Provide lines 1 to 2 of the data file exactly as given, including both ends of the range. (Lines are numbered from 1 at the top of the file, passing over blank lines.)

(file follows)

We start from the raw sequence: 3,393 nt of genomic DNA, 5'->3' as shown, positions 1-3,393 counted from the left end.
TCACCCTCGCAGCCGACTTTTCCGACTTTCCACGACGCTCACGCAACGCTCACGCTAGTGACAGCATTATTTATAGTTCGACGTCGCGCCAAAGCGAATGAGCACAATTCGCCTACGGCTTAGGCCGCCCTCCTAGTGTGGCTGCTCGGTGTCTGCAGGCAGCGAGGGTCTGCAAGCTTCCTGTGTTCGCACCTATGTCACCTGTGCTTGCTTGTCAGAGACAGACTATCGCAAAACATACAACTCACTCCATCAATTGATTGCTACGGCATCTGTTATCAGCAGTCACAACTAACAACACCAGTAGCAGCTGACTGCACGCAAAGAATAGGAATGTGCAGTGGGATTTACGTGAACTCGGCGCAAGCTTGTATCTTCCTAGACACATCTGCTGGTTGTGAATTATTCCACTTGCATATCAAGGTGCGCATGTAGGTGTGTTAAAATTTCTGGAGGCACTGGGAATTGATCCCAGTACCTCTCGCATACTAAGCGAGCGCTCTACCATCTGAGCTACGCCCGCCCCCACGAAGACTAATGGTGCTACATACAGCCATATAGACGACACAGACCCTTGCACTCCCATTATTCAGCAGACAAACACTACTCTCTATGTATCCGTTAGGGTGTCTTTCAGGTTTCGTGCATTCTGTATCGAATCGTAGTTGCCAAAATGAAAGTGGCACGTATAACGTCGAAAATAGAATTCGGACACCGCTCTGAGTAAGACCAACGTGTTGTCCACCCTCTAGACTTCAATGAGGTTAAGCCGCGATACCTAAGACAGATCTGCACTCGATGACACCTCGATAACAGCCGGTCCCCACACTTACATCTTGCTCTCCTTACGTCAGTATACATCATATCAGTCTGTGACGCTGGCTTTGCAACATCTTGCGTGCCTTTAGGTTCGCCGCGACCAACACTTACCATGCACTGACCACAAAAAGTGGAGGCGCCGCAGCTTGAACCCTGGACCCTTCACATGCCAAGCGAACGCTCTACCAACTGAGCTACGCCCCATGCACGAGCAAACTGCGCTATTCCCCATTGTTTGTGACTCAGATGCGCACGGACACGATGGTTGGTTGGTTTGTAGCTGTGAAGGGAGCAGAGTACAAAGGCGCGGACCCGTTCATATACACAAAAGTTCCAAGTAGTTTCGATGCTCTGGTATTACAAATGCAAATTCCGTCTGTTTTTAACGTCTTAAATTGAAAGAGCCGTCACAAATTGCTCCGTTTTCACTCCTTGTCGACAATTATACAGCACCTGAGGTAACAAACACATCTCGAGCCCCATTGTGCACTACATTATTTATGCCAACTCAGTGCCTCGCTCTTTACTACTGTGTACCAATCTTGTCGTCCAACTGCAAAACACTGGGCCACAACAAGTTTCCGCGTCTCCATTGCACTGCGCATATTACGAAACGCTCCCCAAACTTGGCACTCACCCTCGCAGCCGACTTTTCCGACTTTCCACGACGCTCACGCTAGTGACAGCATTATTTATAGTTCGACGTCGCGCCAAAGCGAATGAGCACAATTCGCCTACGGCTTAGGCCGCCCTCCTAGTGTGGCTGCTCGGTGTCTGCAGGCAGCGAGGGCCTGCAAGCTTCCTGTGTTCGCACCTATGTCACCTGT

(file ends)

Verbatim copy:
We start from the raw sequence: 3,393 nt of genomic DNA, 5'->3' as shown, positions 1-3,393 counted from the left end.
TCACCCTCGCAGCCGACTTTTCCGACTTTCCACGACGCTCACGCAACGCTCACGCTAGTGACAGCATTATTTATAGTTCGACGTCGCGCCAAAGCGAATGAGCACAATTCGCCTACGGCTTAGGCCGCCCTCCTAGTGTGGCTGCTCGGTGTCTGCAGGCAGCGAGGGTCTGCAAGCTTCCTGTGTTCGCACCTATGTCACCTGTGCTTGCTTGTCAGAGACAGACTATCGCAAAACATACAACTCACTCCATCAATTGATTGCTACGGCATCTGTTATCAGCAGTCACAACTAACAACACCAGTAGCAGCTGACTGCACGCAAAGAATAGGAATGTGCAGTGGGATTTACGTGAACTCGGCGCAAGCTTGTATCTTCCTAGACACATCTGCTGGTTGTGAATTATTCCACTTGCATATCAAGGTGCGCATGTAGGTGTGTTAAAATTTCTGGAGGCACTGGGAATTGATCCCAGTACCTCTCGCATACTAAGCGAGCGCTCTACCATCTGAGCTACGCCCGCCCCCACGAAGACTAATGGTGCTACATACAGCCATATAGACGACACAGACCCTTGCACTCCCATTATTCAGCAGACAAACACTACTCTCTATGTATCCGTTAGGGTGTCTTTCAGGTTTCGTGCATTCTGTATCGAATCGTAGTTGCCAAAATGAAAGTGGCACGTATAACGTCGAAAATAGAATTCGGACACCGCTCTGAGTAAGACCAACGTGTTGTCCACCCTCTAGACTTCAATGAGGTTAAGCCGCGATACCTAAGACAGATCTGCACTCGATGACACCTCGATAACAGCCGGTCCCCACACTTACATCTTGCTCTCCTTACGTCAGTATACATCATATCAGTCTGTGACGCTGGCTTTGCAACATCTTGCGTGCCTTTAGGTTCGCCGCGACCAACACTTACCATGCACTGACCACAAAAAGTGGAGGCGCCGCAGCTTGAACCCTGGACCCTTCACATGCCAAGCGAACGCTCTACCAACTGAGCTACGCCCCATGCACGAGCAAACTGCGCTATTCCCCATTGTTTGTGACTCAGATGCGCACGGACACGATGGTTGGTTGGTTTGTAGCTGTGAAGGGAGCAGAGTACAAAGGCGCGGACCCGTTCATATACACAAAAGTTCCAAGTAGTTTCGATGCTCTGGTATTACAAATGCAAATTCCGTCTGTTTTTAACGTCTTAAATTGAAAGAGCCGTCACAAATTGCTCCGTTTTCACTCCTTGTCGACAATTATACAGCACCTGAGGTAACAAACACATCTCGAGCCCCATTGTGCACTACATTATTTATGCCAACTCAGTGCCTCGCTCTTTACTACTGTGTACCAATCTTGTCGTCCAACTGCAAAACACTGGGCCACAACAAGTTTCCGCGTCTCCATTGCACTGCGCATATTACGAAACGCTCCCCAAACTTGGCACTCACCCTCGCAGCCGACTTTTCCGACTTTCCACGACGCTCACGCTAGTGACAGCATTATTTATAGTTCGACGTCGCGCCAAAGCGAATGAGCACAATTCGCCTACGGCTTAGGCCGCCCTCCTAGTGTGGCTGCTCGGTGTCTGCAGGCAGCGAGGGCCTGCAAGCTTCCTGTGTTCGCACCTATGTCACCTGT